Friday, September 16, 2016

Writing Tools



Logitech deluxe 250 keyboard. I've had this for more than ten years. It has clickety-clack* keys, and even though I'm a four-fingered typist who hammers the heck out of keyboards, none of them have failed.

*actual technical term


I started out using WordPerfect 4.2 back in the 1980s, the age of 5.1 inch diskettes, video nasties, and Max Headroom. It did everything a writer needed it to do, didn't come loaded with a ton of superfluous extras, and presented a nice clean space on the screen. I've been using various iterations ever since, sticking at version 8.0, which I bought back in the late 1990s. Of course, I have to convert finished documents to Word because that's the industry standard, but it's a minor inconvenience compared to the delight of using something whose commands and shortcuts I never ever have to think about.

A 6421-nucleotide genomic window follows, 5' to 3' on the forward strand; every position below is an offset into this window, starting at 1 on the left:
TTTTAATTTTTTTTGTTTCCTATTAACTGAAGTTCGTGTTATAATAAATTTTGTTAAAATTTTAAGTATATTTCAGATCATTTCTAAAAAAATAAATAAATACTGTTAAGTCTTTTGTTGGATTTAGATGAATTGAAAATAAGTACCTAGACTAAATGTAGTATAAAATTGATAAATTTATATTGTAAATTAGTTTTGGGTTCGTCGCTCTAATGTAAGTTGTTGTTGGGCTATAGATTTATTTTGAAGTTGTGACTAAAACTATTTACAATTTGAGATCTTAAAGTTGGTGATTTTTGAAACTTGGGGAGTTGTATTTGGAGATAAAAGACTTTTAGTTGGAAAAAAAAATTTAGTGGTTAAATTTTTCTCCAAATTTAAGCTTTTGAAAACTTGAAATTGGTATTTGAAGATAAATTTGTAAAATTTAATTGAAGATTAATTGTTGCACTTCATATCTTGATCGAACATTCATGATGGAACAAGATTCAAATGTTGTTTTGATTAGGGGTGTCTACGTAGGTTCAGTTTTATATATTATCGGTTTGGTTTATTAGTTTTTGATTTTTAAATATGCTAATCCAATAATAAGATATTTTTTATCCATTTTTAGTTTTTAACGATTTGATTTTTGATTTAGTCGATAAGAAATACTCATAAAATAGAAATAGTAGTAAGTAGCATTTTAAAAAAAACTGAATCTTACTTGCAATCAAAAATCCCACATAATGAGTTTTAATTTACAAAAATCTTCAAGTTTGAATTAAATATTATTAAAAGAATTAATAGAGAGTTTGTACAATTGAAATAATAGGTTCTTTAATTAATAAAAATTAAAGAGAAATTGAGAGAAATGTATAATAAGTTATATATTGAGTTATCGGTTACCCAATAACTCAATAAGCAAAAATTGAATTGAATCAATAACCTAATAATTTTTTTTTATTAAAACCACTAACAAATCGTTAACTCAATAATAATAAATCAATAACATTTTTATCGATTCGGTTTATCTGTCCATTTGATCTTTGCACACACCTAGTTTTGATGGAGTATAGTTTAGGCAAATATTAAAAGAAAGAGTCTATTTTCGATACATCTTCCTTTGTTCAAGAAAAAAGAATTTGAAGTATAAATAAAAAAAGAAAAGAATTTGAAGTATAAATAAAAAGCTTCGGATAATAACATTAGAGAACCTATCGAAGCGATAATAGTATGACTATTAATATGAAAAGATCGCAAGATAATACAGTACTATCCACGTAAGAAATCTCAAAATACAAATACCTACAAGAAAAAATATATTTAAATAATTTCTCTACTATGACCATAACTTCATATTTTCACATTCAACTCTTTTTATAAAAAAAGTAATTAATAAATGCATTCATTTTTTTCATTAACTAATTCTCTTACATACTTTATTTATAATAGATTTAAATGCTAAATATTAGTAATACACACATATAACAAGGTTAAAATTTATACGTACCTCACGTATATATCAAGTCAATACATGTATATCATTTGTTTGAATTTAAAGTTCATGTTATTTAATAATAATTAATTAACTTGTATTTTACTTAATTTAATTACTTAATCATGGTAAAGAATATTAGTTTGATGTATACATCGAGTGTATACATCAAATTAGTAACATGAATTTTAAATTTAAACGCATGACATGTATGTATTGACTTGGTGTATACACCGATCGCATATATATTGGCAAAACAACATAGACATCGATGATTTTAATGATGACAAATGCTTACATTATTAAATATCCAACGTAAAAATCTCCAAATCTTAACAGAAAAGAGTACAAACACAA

Aspiring writers could read one How-to-Write handbook every day for a year, and still never reach bottom (and never get any work done). Strunk and White is at least compact, and contains one piece of essential advice that I try to cleave to every day: omit needless words.

At some point I need to print out at least one version of the ongoing work and go over it with a red pen. Maybe it's an affectation of a geezer who started out in the pre-internet age, but I like to think that reading a MSS in hard copy is another way of seeing those goofs and glitches my eyes might skate over on the on-screen version.

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